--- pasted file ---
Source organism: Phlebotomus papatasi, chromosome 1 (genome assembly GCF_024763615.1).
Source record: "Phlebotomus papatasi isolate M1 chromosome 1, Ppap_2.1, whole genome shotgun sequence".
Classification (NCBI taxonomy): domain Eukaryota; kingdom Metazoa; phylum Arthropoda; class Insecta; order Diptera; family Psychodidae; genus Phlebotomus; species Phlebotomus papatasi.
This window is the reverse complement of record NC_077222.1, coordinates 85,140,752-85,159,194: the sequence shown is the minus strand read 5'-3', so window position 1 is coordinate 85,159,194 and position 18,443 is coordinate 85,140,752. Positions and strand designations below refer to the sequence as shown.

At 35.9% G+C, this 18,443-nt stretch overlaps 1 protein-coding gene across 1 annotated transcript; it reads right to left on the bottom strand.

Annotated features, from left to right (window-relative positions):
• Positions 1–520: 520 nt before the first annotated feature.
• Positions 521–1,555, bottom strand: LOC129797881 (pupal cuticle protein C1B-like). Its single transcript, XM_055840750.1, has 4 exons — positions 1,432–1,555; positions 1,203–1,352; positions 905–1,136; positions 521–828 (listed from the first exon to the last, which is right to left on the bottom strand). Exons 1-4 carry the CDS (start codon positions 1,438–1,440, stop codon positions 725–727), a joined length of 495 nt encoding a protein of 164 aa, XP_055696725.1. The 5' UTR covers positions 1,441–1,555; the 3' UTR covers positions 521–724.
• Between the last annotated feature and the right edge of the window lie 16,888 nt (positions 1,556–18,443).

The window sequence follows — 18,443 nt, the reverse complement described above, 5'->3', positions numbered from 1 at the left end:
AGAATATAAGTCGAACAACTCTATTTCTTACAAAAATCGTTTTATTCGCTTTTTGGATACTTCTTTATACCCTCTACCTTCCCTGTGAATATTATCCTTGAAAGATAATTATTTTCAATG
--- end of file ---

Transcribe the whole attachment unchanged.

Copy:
Source organism: Phlebotomus papatasi, chromosome 1 (genome assembly GCF_024763615.1).
Source record: "Phlebotomus papatasi isolate M1 chromosome 1, Ppap_2.1, whole genome shotgun sequence".
Classification (NCBI taxonomy): domain Eukaryota; kingdom Metazoa; phylum Arthropoda; class Insecta; order Diptera; family Psychodidae; genus Phlebotomus; species Phlebotomus papatasi.
This window is the reverse complement of record NC_077222.1, coordinates 85,140,752-85,159,194: the sequence shown is the minus strand read 5'-3', so window position 1 is coordinate 85,159,194 and position 18,443 is coordinate 85,140,752. Positions and strand designations below refer to the sequence as shown.

At 35.9% G+C, this 18,443-nt stretch overlaps 1 protein-coding gene across 1 annotated transcript; it reads right to left on the bottom strand.

Annotated features, from left to right (window-relative positions):
• Positions 1–520: 520 nt before the first annotated feature.
• Positions 521–1,555, bottom strand: LOC129797881 (pupal cuticle protein C1B-like). Its single transcript, XM_055840750.1, has 4 exons — positions 1,432–1,555; positions 1,203–1,352; positions 905–1,136; positions 521–828 (listed from the first exon to the last, which is right to left on the bottom strand). Exons 1-4 carry the CDS (start codon positions 1,438–1,440, stop codon positions 725–727), a joined length of 495 nt encoding a protein of 164 aa, XP_055696725.1. The 5' UTR covers positions 1,441–1,555; the 3' UTR covers positions 521–724.
• Between the last annotated feature and the right edge of the window lie 16,888 nt (positions 1,556–18,443).

The window sequence follows — 18,443 nt, the reverse complement described above, 5'->3', positions numbered from 1 at the left end:
AGAATATAAGTCGAACAACTCTATTTCTTACAAAAATCGTTTTATTCGCTTTTTGGATACTTCTTTATACCCTCTACCTTCCCTGTGAATATTATCCTTGAAAGATAATTATTTTCAATG